as a gesture to illustrate the "new kind of relations"
between his minority government and the parliament, deputies
will receive the statement before it is submitted to the
Chamber of Deputies for approval. MS

SOUTHEASTERN EUROPE

HOLBROOKE BLASTS MILOSEVIC. U.S. special envoy Richard
Holbrooke said in Washington on 5 August that Yugoslav
President Slobodan Milosevic has broken his recent pledge to
stop the offensive by his army and paramilitary police in
Kosova. Milosevic, Holbrooke continued, seems bent on
obtaining a military victory. As a result, the conflict has
entered an "extraordinarily dangerous new phase." The
diplomat warned the Yugoslav leader not to underestimate,
"as he has done before," the ability of democracies to
respond effectively to a threat to international stability
and order. Holbrooke added that U.S. Ambassador to Macedonia
Christopher Hill delivered a message "of a very forceful
nature" to Milosevic from Secretary of State Madeleine
Albright earlier on 5 August. Holbrooke said that a
continuing problem preventing a negotiated settlement is the
inability of the Kosovars to put together a delegation that
represents all parts of their political spectrum. PM

ALBANIA CALLS FOR ACTION. The Albanian Foreign Ministry said
in a statement in Tirana on 5 August that the time has come
"to use all measures to stop the repression against
thousands of innocent people who are [living rough] in the
mountains, hungry and defenseless." In Prishtina, shadow-
state President Ibrahim Rugova noted that "Serbian forces
attack and kill unprotected people, systematically destroy
and burn property of Albanians, which has led to the
displacement of tens of thousands of Albanians." In
Washington, a State Department statement charged the Serbian
police with looting and committing arson against Kosovar
homes and property. In Geneva, a spokesman for the United
Nations High Commissioner for Refugees put at more than
200,000 the number of displaced persons in Kosova since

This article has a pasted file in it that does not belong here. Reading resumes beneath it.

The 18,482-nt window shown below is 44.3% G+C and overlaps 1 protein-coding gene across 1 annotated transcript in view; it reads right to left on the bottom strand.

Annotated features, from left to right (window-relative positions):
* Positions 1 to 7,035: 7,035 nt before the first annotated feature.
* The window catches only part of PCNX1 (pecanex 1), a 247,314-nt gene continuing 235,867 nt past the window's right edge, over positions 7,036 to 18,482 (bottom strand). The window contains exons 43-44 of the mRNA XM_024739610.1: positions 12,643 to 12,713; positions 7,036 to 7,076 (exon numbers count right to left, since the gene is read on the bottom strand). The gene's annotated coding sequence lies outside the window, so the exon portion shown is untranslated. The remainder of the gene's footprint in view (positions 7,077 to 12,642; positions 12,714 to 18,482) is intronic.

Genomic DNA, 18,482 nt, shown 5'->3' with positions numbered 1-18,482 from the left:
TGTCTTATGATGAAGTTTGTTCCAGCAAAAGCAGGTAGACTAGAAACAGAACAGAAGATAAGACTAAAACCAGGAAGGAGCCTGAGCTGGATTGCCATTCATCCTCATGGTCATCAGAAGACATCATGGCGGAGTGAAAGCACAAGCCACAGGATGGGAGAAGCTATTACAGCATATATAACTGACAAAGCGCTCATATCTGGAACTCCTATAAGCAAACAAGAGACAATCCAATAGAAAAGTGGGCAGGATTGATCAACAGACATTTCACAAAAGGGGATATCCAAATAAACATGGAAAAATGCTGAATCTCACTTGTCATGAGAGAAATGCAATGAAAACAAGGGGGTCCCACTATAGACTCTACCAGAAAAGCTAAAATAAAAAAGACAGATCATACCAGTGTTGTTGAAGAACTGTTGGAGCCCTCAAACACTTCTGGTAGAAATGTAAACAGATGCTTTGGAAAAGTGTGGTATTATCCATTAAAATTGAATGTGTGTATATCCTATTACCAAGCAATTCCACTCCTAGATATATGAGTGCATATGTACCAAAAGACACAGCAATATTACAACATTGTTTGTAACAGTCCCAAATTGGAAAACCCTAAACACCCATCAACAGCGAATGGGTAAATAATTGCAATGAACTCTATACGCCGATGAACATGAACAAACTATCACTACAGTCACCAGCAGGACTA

Milosevic launched his crackdown in February . In London,
the "Financial Times" quoted Red Cross officials in Kosova
as saying that the danger there of epidemics such as cholera
is high. PM

SERBIAN POLICE DENY MASS GRAVE REPORT... Colonel Bozidar
Filic of the Serbian paramilitary police denied Austrian,
German, and Swedish press reports that a mass grave of
civilians exists in Rahovec (see "RFE/RL Newsline," 5 August
1998). Speaking in that town on 5 August, he called the
accounts "a pure lie and disinformation." He added that
"this is not a mass grave. These are the bodies of
terrorists, properly buried in accordance with the law in a
Muslim cemetery. These are terrorists, not civilians and not
women and children." The semi-official Media Center in
Prishtina took a group of journalists to visit graves in
Rahovec. The reporters counted about 33 small, marked graves
next to a rubbish dump. Nearby stood a small bulldozer that
local people said had been used to dig and cover the graves.
EU observers led by Austria's Walter Ebenberger visited the
same site and said that they could not confirm the reports
of mass graves. PM

...WHILE JOURNALISTS STICK TO STORY. The Vienna daily "Die
Presse," whose Erich Rathfelder was one of the journalists
to break the story of the mass graves, wrote on 6 August
that it is unclear whether the EU observers or the
journalists taken to Rahovec by the Media Center saw the
same site as Rathfelder and his Swedish colleague. The daily
added that a number of local eyewitnesses gave Rathfelder
similar accounts about the number of bodies that the Serbs
had ordered them to bury in mass graves. The foreign editor
of "Die Presse" told Austrian Radio that it is imperative
that an independent team of international forensic experts
receive unhindered access to the Rahovec area before the
bodies further decompose. PM

MORE KOSOVA REFUGEES ARRIVING IN ALBANIA. A UNHCR official
said in Tirana on 5 August that about 60 Kosovar refugees
crossed into Albania that day, bringing the number of
arrivals in the past 10 days to 404. The increase follows a
sharp drop in arrivals owing to the virtual closing of the
border by Serbian forces last month. The refugees came